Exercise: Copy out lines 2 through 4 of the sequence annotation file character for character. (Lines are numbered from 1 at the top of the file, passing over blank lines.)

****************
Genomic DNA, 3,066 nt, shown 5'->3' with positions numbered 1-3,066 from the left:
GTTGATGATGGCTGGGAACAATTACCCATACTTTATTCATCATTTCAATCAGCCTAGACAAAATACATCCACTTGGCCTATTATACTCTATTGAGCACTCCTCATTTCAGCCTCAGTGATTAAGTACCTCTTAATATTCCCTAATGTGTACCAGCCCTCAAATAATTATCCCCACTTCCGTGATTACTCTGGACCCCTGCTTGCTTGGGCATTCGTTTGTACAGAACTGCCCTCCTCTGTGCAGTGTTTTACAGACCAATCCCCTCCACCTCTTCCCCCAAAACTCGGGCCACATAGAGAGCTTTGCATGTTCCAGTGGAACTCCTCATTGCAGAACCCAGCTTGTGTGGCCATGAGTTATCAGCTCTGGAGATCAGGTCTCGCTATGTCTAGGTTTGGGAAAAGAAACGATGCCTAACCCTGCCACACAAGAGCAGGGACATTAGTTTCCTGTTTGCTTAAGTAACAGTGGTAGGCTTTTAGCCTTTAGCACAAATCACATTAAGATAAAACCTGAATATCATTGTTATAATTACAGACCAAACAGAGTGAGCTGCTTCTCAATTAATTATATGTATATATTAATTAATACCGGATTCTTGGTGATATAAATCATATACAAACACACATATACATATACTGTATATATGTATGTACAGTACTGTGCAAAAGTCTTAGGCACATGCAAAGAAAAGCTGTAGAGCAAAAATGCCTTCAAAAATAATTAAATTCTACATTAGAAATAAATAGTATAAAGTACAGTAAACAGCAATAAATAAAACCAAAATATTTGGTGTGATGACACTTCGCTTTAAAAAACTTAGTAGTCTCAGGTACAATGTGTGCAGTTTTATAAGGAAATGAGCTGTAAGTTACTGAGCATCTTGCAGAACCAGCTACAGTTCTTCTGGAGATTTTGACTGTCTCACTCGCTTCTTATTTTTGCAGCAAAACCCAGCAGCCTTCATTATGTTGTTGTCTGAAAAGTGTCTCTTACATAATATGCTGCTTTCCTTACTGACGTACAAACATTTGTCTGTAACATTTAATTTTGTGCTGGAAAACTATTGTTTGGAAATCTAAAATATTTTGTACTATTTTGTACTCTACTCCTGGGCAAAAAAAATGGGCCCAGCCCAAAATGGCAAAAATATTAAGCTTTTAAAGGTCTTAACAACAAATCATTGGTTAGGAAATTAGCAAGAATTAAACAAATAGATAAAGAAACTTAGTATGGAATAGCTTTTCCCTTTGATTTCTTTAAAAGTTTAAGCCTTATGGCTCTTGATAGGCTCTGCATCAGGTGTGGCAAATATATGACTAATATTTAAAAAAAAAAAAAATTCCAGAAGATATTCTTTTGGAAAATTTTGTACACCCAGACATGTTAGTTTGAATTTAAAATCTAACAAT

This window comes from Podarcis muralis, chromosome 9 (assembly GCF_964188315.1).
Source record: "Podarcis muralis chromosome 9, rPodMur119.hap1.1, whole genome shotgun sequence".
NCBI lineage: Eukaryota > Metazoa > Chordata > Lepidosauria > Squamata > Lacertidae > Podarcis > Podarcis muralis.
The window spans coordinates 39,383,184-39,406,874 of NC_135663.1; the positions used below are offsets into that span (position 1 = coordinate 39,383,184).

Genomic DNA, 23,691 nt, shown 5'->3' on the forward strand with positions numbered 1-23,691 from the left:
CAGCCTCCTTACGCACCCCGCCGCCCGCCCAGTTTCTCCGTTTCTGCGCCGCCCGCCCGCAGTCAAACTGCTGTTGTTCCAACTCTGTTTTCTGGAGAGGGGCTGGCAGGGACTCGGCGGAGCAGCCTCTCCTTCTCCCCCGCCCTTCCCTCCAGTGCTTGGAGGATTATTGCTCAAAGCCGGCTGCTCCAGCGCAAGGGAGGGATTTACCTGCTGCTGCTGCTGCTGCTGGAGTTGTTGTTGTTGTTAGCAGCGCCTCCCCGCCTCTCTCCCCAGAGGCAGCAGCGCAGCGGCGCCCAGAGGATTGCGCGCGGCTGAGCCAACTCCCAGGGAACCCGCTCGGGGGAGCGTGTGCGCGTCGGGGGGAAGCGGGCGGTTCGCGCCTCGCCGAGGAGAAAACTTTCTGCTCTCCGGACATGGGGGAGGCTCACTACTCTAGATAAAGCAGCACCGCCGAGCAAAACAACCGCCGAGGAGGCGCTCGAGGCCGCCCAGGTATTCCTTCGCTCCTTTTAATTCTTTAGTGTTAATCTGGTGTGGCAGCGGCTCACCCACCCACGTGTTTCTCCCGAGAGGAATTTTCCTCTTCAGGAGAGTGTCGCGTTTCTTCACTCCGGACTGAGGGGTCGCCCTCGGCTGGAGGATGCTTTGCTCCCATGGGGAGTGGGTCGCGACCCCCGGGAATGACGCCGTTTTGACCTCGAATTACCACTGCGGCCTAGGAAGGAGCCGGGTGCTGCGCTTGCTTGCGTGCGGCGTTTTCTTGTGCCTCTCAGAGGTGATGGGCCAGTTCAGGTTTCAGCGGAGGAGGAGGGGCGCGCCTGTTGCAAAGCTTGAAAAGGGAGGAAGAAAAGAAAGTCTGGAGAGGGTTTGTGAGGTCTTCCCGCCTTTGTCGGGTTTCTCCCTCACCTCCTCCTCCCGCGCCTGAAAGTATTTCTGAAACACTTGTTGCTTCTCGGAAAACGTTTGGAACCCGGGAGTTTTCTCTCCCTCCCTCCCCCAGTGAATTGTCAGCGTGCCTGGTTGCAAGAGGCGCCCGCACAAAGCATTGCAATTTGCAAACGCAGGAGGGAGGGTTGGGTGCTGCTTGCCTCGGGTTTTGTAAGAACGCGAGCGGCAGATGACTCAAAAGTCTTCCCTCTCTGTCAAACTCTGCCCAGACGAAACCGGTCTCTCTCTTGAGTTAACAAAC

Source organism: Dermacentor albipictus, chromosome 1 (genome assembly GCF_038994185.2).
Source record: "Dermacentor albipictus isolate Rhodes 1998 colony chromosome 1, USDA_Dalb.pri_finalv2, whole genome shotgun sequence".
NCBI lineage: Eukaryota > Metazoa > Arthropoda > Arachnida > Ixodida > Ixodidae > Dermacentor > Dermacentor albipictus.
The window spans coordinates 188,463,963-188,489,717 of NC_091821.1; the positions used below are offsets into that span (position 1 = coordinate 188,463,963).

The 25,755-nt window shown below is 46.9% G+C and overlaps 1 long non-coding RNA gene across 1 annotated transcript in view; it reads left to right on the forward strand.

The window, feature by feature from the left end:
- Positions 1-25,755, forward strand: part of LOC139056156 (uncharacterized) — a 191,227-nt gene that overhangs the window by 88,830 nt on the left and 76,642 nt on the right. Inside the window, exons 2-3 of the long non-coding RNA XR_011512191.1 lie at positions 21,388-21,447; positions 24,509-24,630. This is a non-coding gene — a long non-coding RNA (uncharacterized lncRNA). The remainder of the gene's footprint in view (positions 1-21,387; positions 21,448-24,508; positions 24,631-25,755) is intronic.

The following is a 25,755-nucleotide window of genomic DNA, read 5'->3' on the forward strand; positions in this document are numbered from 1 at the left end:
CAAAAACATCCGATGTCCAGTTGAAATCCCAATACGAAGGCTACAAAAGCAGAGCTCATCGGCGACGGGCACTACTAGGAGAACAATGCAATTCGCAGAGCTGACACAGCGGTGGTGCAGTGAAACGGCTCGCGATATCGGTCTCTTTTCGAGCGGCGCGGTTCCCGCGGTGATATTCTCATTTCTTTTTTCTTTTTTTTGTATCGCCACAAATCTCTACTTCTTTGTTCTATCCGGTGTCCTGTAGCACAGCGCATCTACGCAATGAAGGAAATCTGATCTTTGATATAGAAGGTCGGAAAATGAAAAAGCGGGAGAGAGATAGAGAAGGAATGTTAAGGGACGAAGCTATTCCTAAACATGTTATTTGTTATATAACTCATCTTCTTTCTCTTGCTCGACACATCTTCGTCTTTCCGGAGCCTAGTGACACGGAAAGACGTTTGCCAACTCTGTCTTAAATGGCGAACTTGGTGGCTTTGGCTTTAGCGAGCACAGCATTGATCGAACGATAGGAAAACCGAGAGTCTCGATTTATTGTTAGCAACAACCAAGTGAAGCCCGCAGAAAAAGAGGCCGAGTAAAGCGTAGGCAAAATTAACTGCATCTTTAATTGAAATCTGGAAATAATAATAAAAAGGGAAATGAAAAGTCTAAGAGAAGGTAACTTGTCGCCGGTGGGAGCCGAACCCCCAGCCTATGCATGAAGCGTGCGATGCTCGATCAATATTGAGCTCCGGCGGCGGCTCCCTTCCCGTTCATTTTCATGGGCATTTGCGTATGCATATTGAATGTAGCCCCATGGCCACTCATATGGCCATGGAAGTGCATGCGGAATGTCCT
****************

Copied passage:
GTTGATGATGGCTGGGAACAATTACCCATACTTTATTCATCATTTCAATCAGCCTAGACAAAATACATCCACTTGGCCTATTATACTCTATTGAGCACTCCTCATTTCAGCCTCAGTGATTAAGTACCTCTTAATATTCCCTAATGTGTACCAGCCCTCAAATAATTATCCCCACTTCCGTGATTACTCTGGACCCCTGCTTGCTTGGGCATTCGTTTGTACAGAACTGCCCTCCTCTGTGCAGTGTTTTACAGACCAATCCCCTCCACCTCTTCCCCCAAAACTCGGGCCACATAGAGAGCTTTGCATGTTCCAGTGGAACTCCTCATTGCAGAACCCAGCTTGTGTGGCCATGAGTTATCAGCTCTGGAGATCAGGTCTCGCTATGTCTAGGTTTGGGAAAAGAAACGATGCCTAACCCTGCCACACAAGAGCAGGGACATTAGTTTCCTGTTTGCTTAAGTAACAGTGGTAGGCTTTTAGCCTTTAGCACAAATCACATTAAGATAAAACCTGAATATCATTGTTATAATTACAGACCAAACAGAGTGAGCTGCTTCTCAATTAATTATATGTATATATTAATTAATACCGGATTCTTGGTGATATAAATCATATACAAACACACATATACATATACTGTATATATGTATGTACAGTACTGTGCAAAAGTCTTAGGCACATGCAAAGAAAAGCTGTAGAGCAAAAATGCCTTCAAAAATAATTAAATTCTACATTAGAAATAAATAGTATAAAGTACAGTAAACAGCAATAAATAAAACCAAAATATTTGGTGTGATGACACTTCGCTTTAAAAAACTTAGTAGTCTCAGGTACAATGTGTGCAGTTTTATAAGGAAATGAGCTGTAAGTTACTGAGCATCTTGCAGAACCAGCTACAGTTCTTCTGGAGATTTTGACTGTCTCACTCGCTTCTTATTTTTGCAGCAAAACCCAGCAGCCTTCATTATGTTGTTGTCTGAAAAGTGTCTCTTACATAATATGCTGCTTTCCTTACTGACGTACAAACATTTGTCTGTAACATTTAATTTTGTGCTGGAAAACTATTGTTTGGAAATCTAAAATATTTTGTACTATTTTGTACTCTACTCCTGGGCAAAAAAAATGGGCCCAGCCCAAAATGGCAAAAATATTAAGCTTTTAAAGGTCTTAACAACAAATCATTGGTTAGGAAATTAGCAAGAATTAAACAAATAGATAAAGAAACTTAGTATGGAATAGCTTTTCCCTTTGATTTCTTTAAAAGTTTAAGCCTTATGGCTCTTGATAGGCTCTGCATCAGGTGTGGCAAATATATGACTAATATTTAAAAAAAAAAAAAATTCCAGAAGATATTCTTTTGGAAAATTTTGTACACCCAGACATGTTAGTTTGAATTTAAAATCTAACAAT

This window comes from Podarcis muralis, chromosome 9 (assembly GCF_964188315.1).
Source record: "Podarcis muralis chromosome 9, rPodMur119.hap1.1, whole genome shotgun sequence".